Burien Council Set To Approve 2011-2013 Biennial Budget Monday Night

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by Ralph Nichols

Burien City Council members are expected to approve tonight (Monday, Nov. 22) the city’s 2011-12 biennial budget along with the property tax levy for next year.

The new general fund budget projects $52.7 million in expenditures, based on $57.1 million in anticipated revenues.

Following a public hearing on the proposed budget during the council’s last meeting (Nov. 8) – at which no one testified – Councilman Jack Block Jr. observed, “We have a $1 million surplus this year … we are blessed with riches right now.”

Unlike most cities in the region, Burien is not laying off staff – and will even give its employees a 1 percent cost-of-living adjustment. They have gone without raises for two years.

The surplus “speaks well to the management of council and staff,” Block said. He suggested using this money to purchase bonds, now at historically low rates, to help fund future capital projects.

But, noted City Manager Mike Martin, while there is “wisdom to the notion” of putting the surplus to work, it is also “council policy to set aside 10 percent of the budget” as a reserve.

“We’re nervous. We just don’t know where this economy’s going to do,” Martin said. “This gives us an extra cushion.”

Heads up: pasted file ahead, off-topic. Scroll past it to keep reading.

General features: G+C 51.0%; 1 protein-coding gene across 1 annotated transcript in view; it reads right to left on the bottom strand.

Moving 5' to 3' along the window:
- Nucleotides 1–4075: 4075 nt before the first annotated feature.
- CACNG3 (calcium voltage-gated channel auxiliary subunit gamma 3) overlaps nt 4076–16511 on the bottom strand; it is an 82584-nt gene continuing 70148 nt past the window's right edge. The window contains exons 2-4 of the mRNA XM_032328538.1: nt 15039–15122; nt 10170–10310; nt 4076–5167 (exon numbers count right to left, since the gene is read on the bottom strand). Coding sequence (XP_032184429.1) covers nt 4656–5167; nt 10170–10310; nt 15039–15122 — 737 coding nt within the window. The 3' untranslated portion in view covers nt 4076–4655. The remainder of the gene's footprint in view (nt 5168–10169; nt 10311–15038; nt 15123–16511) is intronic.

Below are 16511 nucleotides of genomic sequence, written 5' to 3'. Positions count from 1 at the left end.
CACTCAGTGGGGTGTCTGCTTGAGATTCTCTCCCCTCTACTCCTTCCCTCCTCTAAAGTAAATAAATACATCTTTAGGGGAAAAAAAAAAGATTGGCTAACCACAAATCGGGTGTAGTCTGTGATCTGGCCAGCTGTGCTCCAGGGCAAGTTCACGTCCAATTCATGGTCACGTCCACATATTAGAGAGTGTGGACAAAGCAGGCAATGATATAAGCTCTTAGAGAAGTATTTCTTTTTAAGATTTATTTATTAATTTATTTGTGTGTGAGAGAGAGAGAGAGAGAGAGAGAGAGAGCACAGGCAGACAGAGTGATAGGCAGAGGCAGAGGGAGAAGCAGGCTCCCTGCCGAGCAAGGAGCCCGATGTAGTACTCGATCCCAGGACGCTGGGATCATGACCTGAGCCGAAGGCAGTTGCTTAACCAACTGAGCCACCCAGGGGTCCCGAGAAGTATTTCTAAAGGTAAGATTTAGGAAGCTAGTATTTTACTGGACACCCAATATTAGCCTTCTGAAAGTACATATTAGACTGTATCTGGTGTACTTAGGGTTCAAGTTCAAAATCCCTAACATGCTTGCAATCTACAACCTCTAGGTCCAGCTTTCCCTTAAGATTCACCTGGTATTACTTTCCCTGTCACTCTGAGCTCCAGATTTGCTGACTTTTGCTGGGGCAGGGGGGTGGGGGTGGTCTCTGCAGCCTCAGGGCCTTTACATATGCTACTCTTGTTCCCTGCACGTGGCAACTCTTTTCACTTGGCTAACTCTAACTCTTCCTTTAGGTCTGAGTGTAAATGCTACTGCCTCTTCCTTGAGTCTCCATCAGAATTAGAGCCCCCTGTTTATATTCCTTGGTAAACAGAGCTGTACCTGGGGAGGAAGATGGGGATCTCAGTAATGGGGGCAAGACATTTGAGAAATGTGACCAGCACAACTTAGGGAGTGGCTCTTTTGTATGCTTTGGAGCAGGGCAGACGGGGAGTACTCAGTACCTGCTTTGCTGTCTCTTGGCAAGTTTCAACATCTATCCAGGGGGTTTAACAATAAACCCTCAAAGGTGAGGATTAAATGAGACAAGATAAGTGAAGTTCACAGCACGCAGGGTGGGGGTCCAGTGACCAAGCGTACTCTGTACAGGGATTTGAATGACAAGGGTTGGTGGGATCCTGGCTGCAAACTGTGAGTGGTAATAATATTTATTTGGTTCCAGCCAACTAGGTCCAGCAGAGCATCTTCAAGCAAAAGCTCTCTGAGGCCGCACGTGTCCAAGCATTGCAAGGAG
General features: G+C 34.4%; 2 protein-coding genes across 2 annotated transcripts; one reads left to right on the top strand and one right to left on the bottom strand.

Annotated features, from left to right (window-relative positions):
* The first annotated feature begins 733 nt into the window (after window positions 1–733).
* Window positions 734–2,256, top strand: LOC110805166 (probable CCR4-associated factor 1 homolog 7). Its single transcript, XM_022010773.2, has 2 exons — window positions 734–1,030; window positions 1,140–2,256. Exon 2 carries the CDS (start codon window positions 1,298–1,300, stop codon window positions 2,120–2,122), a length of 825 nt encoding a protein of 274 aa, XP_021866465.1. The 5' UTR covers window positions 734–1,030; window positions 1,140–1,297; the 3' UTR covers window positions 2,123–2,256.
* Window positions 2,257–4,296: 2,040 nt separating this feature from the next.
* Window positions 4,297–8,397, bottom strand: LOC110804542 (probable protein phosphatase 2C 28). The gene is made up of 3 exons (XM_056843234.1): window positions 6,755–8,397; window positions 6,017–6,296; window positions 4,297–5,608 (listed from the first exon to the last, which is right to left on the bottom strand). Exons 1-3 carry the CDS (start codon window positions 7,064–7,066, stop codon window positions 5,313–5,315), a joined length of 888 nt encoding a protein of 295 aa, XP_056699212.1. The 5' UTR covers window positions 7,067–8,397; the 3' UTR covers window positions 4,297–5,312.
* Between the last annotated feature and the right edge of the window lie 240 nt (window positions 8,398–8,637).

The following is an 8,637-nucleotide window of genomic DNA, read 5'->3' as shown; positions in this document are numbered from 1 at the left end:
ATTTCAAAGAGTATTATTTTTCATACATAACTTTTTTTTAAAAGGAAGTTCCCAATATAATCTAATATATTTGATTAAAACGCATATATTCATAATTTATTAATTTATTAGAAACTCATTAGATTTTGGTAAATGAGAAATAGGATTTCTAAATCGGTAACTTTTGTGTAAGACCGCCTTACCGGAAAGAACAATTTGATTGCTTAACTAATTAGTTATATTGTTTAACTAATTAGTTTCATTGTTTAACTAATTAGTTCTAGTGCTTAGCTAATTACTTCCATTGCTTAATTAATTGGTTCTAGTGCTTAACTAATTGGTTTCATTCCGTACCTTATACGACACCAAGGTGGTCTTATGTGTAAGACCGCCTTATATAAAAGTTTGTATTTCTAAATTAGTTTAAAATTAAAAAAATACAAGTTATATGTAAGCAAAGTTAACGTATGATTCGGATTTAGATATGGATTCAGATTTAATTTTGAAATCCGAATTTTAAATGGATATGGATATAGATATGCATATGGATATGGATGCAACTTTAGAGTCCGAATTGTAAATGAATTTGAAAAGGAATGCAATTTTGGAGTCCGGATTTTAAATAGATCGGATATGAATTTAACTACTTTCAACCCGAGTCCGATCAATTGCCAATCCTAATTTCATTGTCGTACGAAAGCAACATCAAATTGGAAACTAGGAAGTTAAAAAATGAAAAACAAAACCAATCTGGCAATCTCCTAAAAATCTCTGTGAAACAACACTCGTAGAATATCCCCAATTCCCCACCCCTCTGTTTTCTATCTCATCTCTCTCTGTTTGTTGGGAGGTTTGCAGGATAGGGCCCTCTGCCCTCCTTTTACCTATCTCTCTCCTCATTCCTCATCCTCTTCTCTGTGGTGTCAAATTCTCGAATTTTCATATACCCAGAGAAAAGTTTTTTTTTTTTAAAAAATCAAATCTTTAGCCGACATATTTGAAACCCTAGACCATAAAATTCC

Some prices are already edging up as a result of the Federal Reserve’s recent decision to increase the money supply – using inflation to stimulate the economy.

At the same time, there is widespread concern that if Congress doesn’t extend the Bush tax cuts, the nation could experience a “double-dip” recession.

But, Martin later told The B-Town Blog, Burien is in a good financial position to withstand, at least for the foreseeable future, either an inflationary spiral or the impact of a second recession.

“Very much so,” he said. “We have sufficient reserves and fund balances to withstand a pretty hard whack. I would say for the duration of the two-year budget.”

The city placed itself in this position – making Burien the exception, according the Association of Washington Cities – “not by cutting back on services, but my not taking on a whole lot of new initiatives,” Martin added.